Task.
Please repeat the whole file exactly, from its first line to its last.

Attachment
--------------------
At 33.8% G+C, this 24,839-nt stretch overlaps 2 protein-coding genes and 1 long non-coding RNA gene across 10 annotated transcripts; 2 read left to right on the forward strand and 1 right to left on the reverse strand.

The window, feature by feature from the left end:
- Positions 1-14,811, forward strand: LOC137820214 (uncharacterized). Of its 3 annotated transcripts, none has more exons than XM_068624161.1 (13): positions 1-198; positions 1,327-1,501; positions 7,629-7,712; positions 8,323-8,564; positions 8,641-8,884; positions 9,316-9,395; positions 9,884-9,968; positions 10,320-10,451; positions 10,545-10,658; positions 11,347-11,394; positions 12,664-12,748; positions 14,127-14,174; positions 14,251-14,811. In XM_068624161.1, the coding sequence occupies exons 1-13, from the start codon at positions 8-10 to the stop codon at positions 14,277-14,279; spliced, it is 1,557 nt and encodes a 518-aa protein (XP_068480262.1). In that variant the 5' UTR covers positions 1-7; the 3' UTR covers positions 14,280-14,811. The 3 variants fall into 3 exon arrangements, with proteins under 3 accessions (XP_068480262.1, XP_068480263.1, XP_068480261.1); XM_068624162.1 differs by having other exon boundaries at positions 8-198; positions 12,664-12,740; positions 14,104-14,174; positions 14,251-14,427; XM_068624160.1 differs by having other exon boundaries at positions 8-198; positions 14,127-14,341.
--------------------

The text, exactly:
At 33.8% G+C, this 24,839-nt stretch overlaps 2 protein-coding genes and 1 long non-coding RNA gene across 10 annotated transcripts; 2 read left to right on the forward strand and 1 right to left on the reverse strand.

The window, feature by feature from the left end:
- Positions 1-14,811, forward strand: LOC137820214 (uncharacterized). Of its 3 annotated transcripts, none has more exons than XM_068624161.1 (13): positions 1-198; positions 1,327-1,501; positions 7,629-7,712; positions 8,323-8,564; positions 8,641-8,884; positions 9,316-9,395; positions 9,884-9,968; positions 10,320-10,451; positions 10,545-10,658; positions 11,347-11,394; positions 12,664-12,748; positions 14,127-14,174; positions 14,251-14,811. In XM_068624161.1, the coding sequence occupies exons 1-13, from the start codon at positions 8-10 to the stop codon at positions 14,277-14,279; spliced, it is 1,557 nt and encodes a 518-aa protein (XP_068480262.1). In that variant the 5' UTR covers positions 1-7; the 3' UTR covers positions 14,280-14,811. The 3 variants fall into 3 exon arrangements, with proteins under 3 accessions (XP_068480262.1, XP_068480263.1, XP_068480261.1); XM_068624162.1 differs by having other exon boundaries at positions 8-198; positions 12,664-12,740; positions 14,104-14,174; positions 14,251-14,427; XM_068624160.1 differs by having other exon boundaries at positions 8-198; positions 14,127-14,341.